Dignitaries celebrate Africa Day
The organization is the first pan-African organization on the African continent and was founded in 1963 to form a collective voice for African nations that today boasts a population of 1 billion.
Around the room, there were exhibition booths displaying each country’s flag, clothing and crafts.
The celebratory atmosphere was heightened by a performance by artists from Cote d’Ivoire and the delicious smell of food that had been prepared by 16 African embassies.
Guests sampled various kinds of African cuisine, including oi moi (bean cakes) from Nigeria and fish rolls from Congo.
Tunisian Ambassador Mustapha Khammari’s wife, Latifa, participated in the event in a way that she didn’t expect.
“Our cook was sick and I prepared enough couscous to serve 100 people,” she said smiling brightly while holding an empty plate that was once full of the steamed semolina.
“Couscous is famous Tunisian dish that’s known all over the world. I think it’s a good way to give people a small picture of Tunisia,” Ambassador Khammari said. “I’ve been here for two years and five months now and the Korean friends I have invited to my embassy and residence say they have discovered that Tunisian food is something Koreans can appreciate. Even though we are so far apart in terms of distance, we are so close as friends.”
The friendly relationship between Korea and African countries is just beginning to develop, and the dignitaries present expressed their hope that relations will continue to advance.
“China is currently our top trading partner among Asian countries but I hope the Korean government and companies will invest more in Sudan and other African countries in the future,” said Mohammed Abbas, ambassador of Sudan and dean of the African Diplomatic Corps in Seoul. “Africa is the most underdeveloped continent in the world but it has enormous potential.”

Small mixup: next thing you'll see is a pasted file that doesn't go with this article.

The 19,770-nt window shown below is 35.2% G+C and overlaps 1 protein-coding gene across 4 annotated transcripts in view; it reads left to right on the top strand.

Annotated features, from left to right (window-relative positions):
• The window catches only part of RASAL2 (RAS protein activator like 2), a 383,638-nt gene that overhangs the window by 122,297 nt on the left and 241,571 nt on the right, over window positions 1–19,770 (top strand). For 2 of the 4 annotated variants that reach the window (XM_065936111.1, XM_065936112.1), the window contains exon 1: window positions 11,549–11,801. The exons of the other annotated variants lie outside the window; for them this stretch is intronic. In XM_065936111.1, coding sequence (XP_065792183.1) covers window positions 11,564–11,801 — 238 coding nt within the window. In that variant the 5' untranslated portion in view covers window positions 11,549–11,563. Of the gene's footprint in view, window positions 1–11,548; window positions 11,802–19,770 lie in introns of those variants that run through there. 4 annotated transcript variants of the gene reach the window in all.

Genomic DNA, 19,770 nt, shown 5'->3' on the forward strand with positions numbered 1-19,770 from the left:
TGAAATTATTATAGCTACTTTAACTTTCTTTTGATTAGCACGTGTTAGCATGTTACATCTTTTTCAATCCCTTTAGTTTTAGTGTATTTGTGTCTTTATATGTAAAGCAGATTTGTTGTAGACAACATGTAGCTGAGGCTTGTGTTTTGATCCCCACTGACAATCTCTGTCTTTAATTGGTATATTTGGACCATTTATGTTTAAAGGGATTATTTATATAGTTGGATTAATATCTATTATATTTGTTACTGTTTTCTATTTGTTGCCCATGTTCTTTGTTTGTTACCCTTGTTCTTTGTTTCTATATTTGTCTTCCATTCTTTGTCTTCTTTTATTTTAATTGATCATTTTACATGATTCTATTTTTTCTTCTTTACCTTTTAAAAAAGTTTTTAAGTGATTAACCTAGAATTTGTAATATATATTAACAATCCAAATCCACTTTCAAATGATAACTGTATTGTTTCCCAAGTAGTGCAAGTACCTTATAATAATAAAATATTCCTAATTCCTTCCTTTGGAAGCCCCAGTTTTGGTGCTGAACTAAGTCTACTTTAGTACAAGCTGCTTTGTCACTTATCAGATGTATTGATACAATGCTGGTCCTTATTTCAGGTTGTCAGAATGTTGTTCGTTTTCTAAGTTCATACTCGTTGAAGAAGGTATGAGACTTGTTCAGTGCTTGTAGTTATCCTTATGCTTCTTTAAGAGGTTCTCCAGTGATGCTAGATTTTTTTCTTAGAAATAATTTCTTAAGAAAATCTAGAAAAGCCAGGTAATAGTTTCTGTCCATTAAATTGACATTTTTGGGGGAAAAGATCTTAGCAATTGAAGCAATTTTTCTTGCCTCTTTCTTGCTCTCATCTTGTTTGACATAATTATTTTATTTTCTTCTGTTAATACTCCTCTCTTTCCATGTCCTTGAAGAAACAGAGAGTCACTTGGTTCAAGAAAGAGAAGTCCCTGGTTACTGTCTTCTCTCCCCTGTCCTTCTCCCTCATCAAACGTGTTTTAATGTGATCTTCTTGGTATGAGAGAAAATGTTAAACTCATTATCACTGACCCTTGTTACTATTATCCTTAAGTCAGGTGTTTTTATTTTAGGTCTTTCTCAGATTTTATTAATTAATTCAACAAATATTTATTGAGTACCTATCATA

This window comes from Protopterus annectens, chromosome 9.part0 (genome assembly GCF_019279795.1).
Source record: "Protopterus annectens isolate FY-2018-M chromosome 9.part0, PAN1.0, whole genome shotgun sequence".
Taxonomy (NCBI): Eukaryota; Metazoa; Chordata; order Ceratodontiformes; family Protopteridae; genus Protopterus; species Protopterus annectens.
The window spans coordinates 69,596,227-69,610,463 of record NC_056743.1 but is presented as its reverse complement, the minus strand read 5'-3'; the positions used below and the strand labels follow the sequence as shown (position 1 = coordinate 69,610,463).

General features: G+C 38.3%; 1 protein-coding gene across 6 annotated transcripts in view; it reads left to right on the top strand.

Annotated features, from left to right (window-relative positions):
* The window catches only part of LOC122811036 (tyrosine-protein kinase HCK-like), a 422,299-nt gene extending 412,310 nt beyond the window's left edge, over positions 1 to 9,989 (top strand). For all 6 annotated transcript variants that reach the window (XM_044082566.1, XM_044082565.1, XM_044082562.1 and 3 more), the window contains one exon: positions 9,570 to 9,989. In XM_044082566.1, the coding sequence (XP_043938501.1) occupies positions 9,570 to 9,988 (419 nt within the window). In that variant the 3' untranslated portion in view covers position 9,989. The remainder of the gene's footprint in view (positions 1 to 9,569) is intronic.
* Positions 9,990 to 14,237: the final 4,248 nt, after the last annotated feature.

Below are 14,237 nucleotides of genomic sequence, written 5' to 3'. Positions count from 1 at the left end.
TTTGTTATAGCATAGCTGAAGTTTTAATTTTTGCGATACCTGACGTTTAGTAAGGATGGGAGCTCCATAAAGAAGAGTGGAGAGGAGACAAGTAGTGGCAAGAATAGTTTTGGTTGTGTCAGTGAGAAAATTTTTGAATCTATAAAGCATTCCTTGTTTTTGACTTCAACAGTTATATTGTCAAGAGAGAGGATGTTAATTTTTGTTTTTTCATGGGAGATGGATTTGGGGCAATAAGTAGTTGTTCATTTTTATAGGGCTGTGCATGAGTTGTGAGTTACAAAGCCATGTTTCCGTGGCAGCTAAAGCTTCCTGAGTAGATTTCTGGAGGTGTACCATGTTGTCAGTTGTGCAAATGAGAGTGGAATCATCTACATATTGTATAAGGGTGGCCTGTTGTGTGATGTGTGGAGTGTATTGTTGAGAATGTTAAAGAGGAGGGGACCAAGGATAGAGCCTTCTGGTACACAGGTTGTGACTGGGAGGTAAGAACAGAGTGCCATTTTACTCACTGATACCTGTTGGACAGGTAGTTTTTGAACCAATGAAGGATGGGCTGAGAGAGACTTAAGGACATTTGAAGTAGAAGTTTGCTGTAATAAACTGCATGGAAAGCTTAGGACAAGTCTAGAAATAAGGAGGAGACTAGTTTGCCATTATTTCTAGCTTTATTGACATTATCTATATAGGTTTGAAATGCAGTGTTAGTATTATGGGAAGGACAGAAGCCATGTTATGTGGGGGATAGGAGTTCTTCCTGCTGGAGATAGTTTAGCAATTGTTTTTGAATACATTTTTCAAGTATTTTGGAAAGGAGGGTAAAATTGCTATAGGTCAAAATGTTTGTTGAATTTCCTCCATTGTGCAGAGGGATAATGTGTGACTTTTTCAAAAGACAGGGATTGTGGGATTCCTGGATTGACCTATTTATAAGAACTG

Vice Foreign Minister Shin Kak-soo said the Korean government values its friendship with African nations.
“As the chair of this year’s G-20 Summit, Korea hopes to bridge the distance between developing and developed countries,” Shin said in a congratulatory speech. “In this capacity, we will make sure that the world listens to Africa and discusses a way to achieve the common goal of economic development in Africa.”
Zimbabwean Prime Minister Morgan Tsvangirai who visited Seoul to sign an investment protection agreement with the Korean government, stressed the importance of the advances Korea has made in information technology.
“As African diplomats, you are based in one of the most technologically dynamic countries in the world and have an important role to play in the new age of Africa. By following technological advancements and identifying opportunities through which your countries can benefit and grow, you will be helping all Africans,” Tsvangirai said in a speech.
Kwak Yeon-keun, the leader of the African percussion performing group Kumbaya, said the two sides can work together in areas other than just economic and industrial cooperation.
“I want to promote pure African music here in Korea because African music has influenced world music in some ways and I believe it will help Korean music to develop,” said Kwak, whose group has been giving concerts since 2005.
By Kim Mi-ju [firstname.lastname@example.org]